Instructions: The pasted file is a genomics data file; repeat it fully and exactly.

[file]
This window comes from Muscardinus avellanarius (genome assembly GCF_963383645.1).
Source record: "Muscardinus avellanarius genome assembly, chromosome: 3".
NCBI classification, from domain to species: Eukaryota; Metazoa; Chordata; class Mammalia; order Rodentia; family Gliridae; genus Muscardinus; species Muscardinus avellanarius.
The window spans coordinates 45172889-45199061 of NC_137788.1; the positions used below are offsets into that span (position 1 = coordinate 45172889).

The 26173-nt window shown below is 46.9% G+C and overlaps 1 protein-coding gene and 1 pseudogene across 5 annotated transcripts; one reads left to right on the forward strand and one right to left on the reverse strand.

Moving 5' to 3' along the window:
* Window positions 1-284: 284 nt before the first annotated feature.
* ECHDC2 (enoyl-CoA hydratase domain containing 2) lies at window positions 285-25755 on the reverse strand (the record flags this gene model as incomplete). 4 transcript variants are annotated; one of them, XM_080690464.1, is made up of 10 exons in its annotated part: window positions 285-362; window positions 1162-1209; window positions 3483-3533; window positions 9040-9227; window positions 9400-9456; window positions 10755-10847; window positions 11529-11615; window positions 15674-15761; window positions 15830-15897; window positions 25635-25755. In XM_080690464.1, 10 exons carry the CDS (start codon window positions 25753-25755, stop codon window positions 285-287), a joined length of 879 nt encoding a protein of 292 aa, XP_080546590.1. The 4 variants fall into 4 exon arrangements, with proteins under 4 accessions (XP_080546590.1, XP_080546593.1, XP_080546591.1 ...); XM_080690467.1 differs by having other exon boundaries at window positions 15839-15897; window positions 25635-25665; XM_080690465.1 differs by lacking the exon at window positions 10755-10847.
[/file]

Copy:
This window comes from Muscardinus avellanarius (genome assembly GCF_963383645.1).
Source record: "Muscardinus avellanarius genome assembly, chromosome: 3".
NCBI classification, from domain to species: Eukaryota; Metazoa; Chordata; class Mammalia; order Rodentia; family Gliridae; genus Muscardinus; species Muscardinus avellanarius.
The window spans coordinates 45172889-45199061 of NC_137788.1; the positions used below are offsets into that span (position 1 = coordinate 45172889).

The 26173-nt window shown below is 46.9% G+C and overlaps 1 protein-coding gene and 1 pseudogene across 5 annotated transcripts; one reads left to right on the forward strand and one right to left on the reverse strand.

Moving 5' to 3' along the window:
* Window positions 1-284: 284 nt before the first annotated feature.
* ECHDC2 (enoyl-CoA hydratase domain containing 2) lies at window positions 285-25755 on the reverse strand (the record flags this gene model as incomplete). 4 transcript variants are annotated; one of them, XM_080690464.1, is made up of 10 exons in its annotated part: window positions 285-362; window positions 1162-1209; window positions 3483-3533; window positions 9040-9227; window positions 9400-9456; window positions 10755-10847; window positions 11529-11615; window positions 15674-15761; window positions 15830-15897; window positions 25635-25755. In XM_080690464.1, 10 exons carry the CDS (start codon window positions 25753-25755, stop codon window positions 285-287), a joined length of 879 nt encoding a protein of 292 aa, XP_080546590.1. The 4 variants fall into 4 exon arrangements, with proteins under 4 accessions (XP_080546590.1, XP_080546593.1, XP_080546591.1 ...); XM_080690467.1 differs by having other exon boundaries at window positions 15839-15897; window positions 25635-25665; XM_080690465.1 differs by lacking the exon at window positions 10755-10847.